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Medical Social Services
What role do social workers have in hospice and palliative care?
As a profession, social work is dedicated to the empowerment, self-determination and advocacy of individuals and families in all walks of life. In the medical world, social workers play a vital role on an interdisciplinary team to help insure that the needs and wishes of the patient and family members involved are being considered and respected as various treatments and options are evaluated and weighed.
Hospice is a service that focuses on the quality of life and comfort of the individual who has been diagnosed with a terminal illness, but also embraces the needs and grief of the family. As a result of this “whole person” approach, social workers are a natural fit within the hospice interdisciplinary team. They are trained to evaluate the strengths of individuals and to consider the emotional, psychological, social, spiritual and physical needs of individuals as they work to validate, encourage, and empower all who are involved in the care of the individual with a terminal illness. The primary objective of the medical social worker in hospice care is to enhance the quality of life of individuals, families, and caregivers during a very stressful and emotional time.
How do social workers enhance quality of life?
End of life issues are, to be sure, both complex and emotionally intense. Social workers are experts in helping individuals and families normalize and steer through the challenges that come at the end of life, and to help those individuals recognize within themselves the strengths and coping skills needed to adjust to the changes that death and dying bring.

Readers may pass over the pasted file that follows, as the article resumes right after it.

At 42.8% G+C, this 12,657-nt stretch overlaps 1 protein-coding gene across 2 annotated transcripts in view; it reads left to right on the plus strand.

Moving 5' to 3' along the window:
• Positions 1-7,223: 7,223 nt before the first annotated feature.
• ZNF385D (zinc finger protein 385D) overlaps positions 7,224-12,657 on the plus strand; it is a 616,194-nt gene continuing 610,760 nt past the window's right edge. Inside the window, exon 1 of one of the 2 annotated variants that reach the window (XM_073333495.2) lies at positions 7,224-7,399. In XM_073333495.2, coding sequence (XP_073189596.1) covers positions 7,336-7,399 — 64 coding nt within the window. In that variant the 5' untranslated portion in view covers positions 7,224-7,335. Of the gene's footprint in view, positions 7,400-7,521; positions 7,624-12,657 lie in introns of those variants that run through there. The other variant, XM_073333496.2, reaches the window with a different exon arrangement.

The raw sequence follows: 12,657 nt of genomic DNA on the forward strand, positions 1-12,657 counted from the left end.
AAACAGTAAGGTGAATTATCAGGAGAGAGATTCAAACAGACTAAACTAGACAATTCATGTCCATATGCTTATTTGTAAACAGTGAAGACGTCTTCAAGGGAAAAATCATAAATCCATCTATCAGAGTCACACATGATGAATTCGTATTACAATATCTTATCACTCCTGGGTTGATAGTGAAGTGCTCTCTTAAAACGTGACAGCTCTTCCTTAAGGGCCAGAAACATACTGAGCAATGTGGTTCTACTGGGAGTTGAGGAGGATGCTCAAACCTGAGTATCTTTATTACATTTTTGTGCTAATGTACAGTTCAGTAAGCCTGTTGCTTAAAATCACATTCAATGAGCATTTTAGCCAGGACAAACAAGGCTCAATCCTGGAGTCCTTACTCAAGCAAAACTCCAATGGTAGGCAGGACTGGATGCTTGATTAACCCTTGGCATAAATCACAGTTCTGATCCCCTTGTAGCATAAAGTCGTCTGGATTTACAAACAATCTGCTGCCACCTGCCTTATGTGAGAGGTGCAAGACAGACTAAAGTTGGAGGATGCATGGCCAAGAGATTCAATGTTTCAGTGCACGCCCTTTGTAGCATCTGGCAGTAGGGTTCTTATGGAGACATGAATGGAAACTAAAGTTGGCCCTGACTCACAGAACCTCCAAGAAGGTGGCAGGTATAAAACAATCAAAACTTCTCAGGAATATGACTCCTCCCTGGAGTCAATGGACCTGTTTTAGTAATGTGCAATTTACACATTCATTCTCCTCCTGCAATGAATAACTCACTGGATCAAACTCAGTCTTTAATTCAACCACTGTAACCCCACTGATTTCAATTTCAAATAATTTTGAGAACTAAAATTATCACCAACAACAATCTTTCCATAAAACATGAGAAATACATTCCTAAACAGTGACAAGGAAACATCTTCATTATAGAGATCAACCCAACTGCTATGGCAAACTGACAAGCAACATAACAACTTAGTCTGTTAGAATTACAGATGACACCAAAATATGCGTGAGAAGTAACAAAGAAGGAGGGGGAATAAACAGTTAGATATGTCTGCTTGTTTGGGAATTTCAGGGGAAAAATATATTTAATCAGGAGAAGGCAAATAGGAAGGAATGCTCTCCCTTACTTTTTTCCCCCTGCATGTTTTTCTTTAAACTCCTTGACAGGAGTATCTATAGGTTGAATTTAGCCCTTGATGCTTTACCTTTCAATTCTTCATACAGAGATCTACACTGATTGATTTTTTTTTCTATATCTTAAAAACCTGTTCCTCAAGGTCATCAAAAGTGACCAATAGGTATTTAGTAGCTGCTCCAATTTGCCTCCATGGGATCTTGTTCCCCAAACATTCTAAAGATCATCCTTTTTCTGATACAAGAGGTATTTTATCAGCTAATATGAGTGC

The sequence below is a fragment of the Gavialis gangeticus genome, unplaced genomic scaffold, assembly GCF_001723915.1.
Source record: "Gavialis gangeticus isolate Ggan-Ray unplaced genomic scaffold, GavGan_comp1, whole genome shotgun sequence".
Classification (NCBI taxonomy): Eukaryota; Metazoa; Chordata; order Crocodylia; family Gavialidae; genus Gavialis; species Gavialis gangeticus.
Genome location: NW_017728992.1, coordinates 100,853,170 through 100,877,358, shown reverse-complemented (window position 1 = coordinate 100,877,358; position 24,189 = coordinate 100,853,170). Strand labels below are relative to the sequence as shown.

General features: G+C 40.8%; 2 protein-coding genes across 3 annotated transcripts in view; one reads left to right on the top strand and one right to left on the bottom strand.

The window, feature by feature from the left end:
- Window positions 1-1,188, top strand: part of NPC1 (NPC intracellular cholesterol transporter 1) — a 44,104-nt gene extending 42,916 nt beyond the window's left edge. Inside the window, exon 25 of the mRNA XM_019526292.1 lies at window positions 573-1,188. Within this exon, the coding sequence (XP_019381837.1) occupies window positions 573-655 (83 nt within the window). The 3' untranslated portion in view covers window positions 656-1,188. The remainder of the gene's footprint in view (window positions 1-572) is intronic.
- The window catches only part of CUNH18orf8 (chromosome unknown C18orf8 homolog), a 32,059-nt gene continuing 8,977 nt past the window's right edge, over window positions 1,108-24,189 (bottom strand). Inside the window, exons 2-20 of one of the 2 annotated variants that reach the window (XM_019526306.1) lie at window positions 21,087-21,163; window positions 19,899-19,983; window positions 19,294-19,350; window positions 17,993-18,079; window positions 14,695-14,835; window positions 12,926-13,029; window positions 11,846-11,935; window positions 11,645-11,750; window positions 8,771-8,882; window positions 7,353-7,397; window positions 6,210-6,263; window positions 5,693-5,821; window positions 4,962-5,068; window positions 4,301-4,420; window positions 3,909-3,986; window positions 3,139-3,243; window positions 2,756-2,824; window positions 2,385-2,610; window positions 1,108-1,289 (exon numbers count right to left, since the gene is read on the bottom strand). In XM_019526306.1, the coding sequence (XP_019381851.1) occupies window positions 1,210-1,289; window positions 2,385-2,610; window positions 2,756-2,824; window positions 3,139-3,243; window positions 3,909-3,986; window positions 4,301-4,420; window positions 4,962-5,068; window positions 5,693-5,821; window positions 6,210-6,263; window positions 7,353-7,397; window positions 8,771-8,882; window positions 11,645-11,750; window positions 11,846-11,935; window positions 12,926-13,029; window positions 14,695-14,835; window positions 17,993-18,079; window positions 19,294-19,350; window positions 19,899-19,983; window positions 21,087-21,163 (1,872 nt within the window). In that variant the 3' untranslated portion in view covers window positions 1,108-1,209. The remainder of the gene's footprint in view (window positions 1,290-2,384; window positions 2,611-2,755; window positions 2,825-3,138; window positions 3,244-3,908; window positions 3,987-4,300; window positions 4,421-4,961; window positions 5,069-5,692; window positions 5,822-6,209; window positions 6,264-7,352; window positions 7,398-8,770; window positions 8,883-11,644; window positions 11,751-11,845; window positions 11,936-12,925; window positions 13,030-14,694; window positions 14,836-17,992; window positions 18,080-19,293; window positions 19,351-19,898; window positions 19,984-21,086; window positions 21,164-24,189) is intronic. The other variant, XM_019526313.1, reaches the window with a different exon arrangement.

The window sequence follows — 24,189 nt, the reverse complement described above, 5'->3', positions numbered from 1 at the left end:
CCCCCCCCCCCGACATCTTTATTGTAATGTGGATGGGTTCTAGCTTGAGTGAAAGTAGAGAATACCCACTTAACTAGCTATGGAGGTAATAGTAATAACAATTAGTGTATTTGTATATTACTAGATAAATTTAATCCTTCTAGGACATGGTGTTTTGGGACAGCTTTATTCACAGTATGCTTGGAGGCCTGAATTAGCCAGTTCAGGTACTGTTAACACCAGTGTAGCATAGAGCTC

Quality of life in times of crisis and adversity is maximized when people are able to find strength within them to endure, and few events in life require more strength and endurance than losing a loved one or facing our own death. The feelings and the journey through grief is different for everyone. As a result of this truth, social workers meet people where they are in their unique experience of grief and loss, walk with them through that adversity, and help them to feel empowered and capable during a time when people can often feel hopeless, overwhelmed, and lost.
Individuals and families often struggle with intense emotions during the time that a loved one is dying from a terminal illness. Social workers are expertly trained in helping to open up communication about difficult issues and concerns. They can help to relieve some of the strained emotions that result from bottled-up feelings and concerns and can provide education to alleviate fears and uncertainties. In addition, social workers are well-informed about community resources that can be accessed to help with various psychosocial, financial, or emotional problems.
Social work services commonly provided in hospice and palliative care:
- Counseling for individuals and families
- Family/team meetings
- Crisis and grief counseling
- Provision of information and education
- Multidimensional interventions regarding pain and symptom management
- Relaxation techniques
- Deep breathing
- Cognitive and behavioral interventions for anxiety and depression
- Support groups, bereavement groups
- Decision-making and the implications of various treatment alternatives
- Resource counseling (including caregiver resources; alternate level of care options such as long-term care; financial and legal needs; advance directives; VA benefits, etc.)
- Client advocacy/navigation of systems